8. The Appeal Process.
The first step in the property tax appeal process is to file an appeal with the local Board of Equalization and Review (BER). In Forsyth County, this is a five-member board of citizens appointed by the Forsyth County Commissioners. If you are not satisfied with the decision of the BER, you can appeal to the Property Tax Commission (PTC) in Raleigh. The PTC is a five-member board that hears appeals of property values from throughout the State.
9. Appeal Deadlines.
The deadline for a real property appeal to a county BER generally varies from year to year and from county to county, but is usually sometime during the second quarter of the year. In Forsyth County, the deadline is typically June 30. I generally advise property owners to file by March 31, just to be safe. The appeal deadline for a personal property appeal is usually 30 days from the date on the tax bill which usually comes out in mid to late summer. Whether for real or business property, an appeal to the PTC must be filed [mailed as evidenced by a USPO postage mark, not a postage meter postage mark] no later than 30 days after the date on the BER decision letter [not the date it is received]. Filing late, either to the BER or the PTC, means your case will be dismissed.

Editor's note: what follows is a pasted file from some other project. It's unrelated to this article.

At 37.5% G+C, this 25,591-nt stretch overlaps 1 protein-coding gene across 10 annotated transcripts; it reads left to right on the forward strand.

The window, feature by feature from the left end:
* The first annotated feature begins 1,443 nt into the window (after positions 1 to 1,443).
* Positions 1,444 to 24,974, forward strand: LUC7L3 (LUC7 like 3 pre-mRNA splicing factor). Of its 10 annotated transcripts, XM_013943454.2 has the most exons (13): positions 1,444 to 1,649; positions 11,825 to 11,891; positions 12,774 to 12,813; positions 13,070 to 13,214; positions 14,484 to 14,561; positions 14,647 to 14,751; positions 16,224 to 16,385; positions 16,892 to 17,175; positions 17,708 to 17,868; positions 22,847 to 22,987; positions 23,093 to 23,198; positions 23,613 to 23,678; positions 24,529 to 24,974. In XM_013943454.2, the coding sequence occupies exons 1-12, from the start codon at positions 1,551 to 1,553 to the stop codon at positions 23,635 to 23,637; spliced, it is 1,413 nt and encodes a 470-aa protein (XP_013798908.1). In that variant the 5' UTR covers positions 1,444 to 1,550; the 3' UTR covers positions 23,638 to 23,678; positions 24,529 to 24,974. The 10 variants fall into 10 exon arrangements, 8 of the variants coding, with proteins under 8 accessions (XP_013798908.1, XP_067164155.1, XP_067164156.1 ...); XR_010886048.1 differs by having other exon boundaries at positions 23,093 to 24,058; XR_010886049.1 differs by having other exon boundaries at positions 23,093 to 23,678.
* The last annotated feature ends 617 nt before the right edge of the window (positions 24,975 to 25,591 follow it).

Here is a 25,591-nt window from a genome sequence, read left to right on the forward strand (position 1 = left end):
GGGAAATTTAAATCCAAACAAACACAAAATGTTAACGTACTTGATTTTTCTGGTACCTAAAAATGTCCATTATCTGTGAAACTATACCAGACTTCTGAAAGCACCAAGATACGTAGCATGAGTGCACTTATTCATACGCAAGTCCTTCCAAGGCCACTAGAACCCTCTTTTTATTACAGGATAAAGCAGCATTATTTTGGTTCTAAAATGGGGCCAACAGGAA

10. Do You Need an Attorney to Appeal?
If you are the individual property owner or the principal in the business that owns the real property, you aren’t required to have an attorney to file the appeal or even to handle the case before the BER or PTC. Given the complicated nature of property tax matters, an attorney can help expertly navigate the appeals process to increase the chances of a successful appeal.
About the Author
John A. Cocklereece, Jr. is a director and attorney at the law firm of Bell, Davis & Pitt, P.A., with offices in Winston Salem and Charlotte. One of his principal areas of practice is the representation of property owners and counties in property tax appeals. Cocklereece is a former Chairman of the North Carolina Property Tax Commission.